CLIFTON, N.J. (CBSNewYork) — As students get ready to head back to school, the National Retail Federation says most families have only finished about half of their school shopping.
CBS2’s Marc Liverman got an up-close look at the last-minute rush on Monday.
With just hours to go before the first bell of the new school year, the scavenger hunt was on!
“It was packed. Yeah, it was packed,” said Rob Jelinski of Bloomfield.
Some in Clifton weren’t too excited to go back to school, and do the shopping that comes with it.
For most, the plan was simple.
“You have to knock it out early, online. Knock it out weeks before,” one person said.
But the National Retail Federation says close to 83 percent of people fall short of that plan. Instead, they pick up those last-minute items either right before or right after school starts.
“Notebook, pencils, some markers,” said Ray Diaz of Belleville.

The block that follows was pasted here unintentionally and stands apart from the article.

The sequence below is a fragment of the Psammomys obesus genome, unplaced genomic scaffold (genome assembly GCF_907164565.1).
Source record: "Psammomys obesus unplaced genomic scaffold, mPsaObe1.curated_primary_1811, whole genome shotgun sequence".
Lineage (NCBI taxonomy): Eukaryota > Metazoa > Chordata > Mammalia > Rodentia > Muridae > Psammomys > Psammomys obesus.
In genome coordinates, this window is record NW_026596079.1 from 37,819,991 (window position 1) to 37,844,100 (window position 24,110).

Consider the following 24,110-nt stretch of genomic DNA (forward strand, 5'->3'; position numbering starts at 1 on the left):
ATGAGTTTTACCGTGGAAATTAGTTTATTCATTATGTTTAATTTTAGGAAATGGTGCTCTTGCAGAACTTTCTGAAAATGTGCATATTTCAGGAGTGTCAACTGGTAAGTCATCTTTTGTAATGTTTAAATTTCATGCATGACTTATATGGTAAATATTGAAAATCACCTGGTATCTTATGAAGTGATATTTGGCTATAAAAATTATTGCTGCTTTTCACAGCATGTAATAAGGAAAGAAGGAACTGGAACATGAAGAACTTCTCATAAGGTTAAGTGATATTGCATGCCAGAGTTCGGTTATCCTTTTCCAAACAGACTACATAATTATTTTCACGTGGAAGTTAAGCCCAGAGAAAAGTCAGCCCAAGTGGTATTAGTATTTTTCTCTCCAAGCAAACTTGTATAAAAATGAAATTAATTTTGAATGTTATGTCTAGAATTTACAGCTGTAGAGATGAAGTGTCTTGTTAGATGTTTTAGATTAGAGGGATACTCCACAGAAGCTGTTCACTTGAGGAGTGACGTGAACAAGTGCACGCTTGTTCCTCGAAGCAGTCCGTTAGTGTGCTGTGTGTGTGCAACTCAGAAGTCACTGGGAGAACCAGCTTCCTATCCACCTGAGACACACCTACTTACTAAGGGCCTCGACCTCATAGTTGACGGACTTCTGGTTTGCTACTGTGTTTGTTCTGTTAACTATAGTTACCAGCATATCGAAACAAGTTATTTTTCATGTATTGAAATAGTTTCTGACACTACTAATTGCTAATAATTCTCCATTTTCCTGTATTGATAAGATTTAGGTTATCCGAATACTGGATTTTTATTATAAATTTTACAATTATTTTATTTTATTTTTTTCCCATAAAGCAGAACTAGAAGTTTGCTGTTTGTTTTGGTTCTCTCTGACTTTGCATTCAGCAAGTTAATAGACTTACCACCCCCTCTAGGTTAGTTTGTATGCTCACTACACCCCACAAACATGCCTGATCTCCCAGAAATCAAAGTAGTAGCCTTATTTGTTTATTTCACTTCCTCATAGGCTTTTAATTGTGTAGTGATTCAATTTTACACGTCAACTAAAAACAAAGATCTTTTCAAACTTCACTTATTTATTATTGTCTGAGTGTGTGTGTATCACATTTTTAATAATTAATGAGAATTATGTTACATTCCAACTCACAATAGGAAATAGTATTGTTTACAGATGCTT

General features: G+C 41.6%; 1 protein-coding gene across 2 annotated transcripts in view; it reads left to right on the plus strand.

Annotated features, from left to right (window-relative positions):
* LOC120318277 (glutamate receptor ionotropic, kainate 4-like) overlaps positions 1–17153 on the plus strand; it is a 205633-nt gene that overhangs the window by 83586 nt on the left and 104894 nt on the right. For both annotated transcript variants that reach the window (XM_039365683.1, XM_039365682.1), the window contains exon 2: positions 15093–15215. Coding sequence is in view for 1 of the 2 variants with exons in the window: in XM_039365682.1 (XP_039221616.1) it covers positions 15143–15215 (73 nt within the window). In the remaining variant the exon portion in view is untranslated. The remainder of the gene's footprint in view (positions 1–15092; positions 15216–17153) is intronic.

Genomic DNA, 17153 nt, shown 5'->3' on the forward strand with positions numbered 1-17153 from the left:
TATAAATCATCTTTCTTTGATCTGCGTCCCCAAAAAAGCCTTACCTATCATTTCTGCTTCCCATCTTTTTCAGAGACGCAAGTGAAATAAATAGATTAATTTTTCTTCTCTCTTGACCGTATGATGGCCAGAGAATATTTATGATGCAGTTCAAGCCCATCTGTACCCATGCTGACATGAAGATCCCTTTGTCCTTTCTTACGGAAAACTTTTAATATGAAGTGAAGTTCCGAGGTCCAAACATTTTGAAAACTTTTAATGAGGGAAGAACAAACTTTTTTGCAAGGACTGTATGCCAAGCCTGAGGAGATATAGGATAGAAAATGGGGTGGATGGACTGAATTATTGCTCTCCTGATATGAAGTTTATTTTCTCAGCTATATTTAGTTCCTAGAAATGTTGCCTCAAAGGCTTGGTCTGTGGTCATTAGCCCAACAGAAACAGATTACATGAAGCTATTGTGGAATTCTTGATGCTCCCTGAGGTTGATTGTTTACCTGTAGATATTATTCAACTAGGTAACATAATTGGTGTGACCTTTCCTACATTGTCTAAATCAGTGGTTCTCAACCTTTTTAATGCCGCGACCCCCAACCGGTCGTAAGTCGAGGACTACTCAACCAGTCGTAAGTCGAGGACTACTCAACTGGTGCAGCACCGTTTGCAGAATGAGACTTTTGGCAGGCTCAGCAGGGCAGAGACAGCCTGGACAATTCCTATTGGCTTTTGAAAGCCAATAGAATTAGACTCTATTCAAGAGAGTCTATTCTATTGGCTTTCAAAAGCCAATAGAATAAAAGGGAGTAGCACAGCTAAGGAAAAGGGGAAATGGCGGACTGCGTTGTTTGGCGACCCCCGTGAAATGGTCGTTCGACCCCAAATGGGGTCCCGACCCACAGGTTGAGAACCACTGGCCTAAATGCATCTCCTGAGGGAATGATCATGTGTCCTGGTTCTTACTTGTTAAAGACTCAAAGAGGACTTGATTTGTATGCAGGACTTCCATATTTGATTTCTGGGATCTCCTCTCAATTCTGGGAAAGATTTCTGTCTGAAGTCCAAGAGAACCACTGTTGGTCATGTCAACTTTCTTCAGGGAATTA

“Sneakers for my son, you know, some clothes, shirts, stuff like that,” another shopper said.
“Well, he needs a backpack. I’m sure he’ll like something like … what type of backpack do you like?” Makini Givens asked little Ethan Washington.
“Black Panther,” he responded.
But hey, if Kohl’s runs out of that, Ethan has a back-up plan.
“If they don’t have Black Panther, I will get Iron Man,” he said.
It seems like everybody CBS2’s Liverman spoke to was shopping Monday for the same reason: deals. Everyone with a few items on their school shopping list left just hoping to get the best bang for their buck.
“A little more than half off,” Samantha Abernovich of Nutley said of her savings.
“Here is like 30 percent with a coupon and everything,” Diaz added.
But waiting until the final few hours doesn’t always pay off.
“We went in there … once we saw the lines, we were just so discouraged we decided to come out,” North Arlington’s Gabriela Lopez said. “It was pretty bad. It wasn’t worth a pair of socks.”
Although that might depend on who you ask, and the deal that comes with it.
According to consulting firm Deloitte, American families are projected to spend nearly $30 billion on back-to-school items. That’s an amount that is second only to holiday shopping.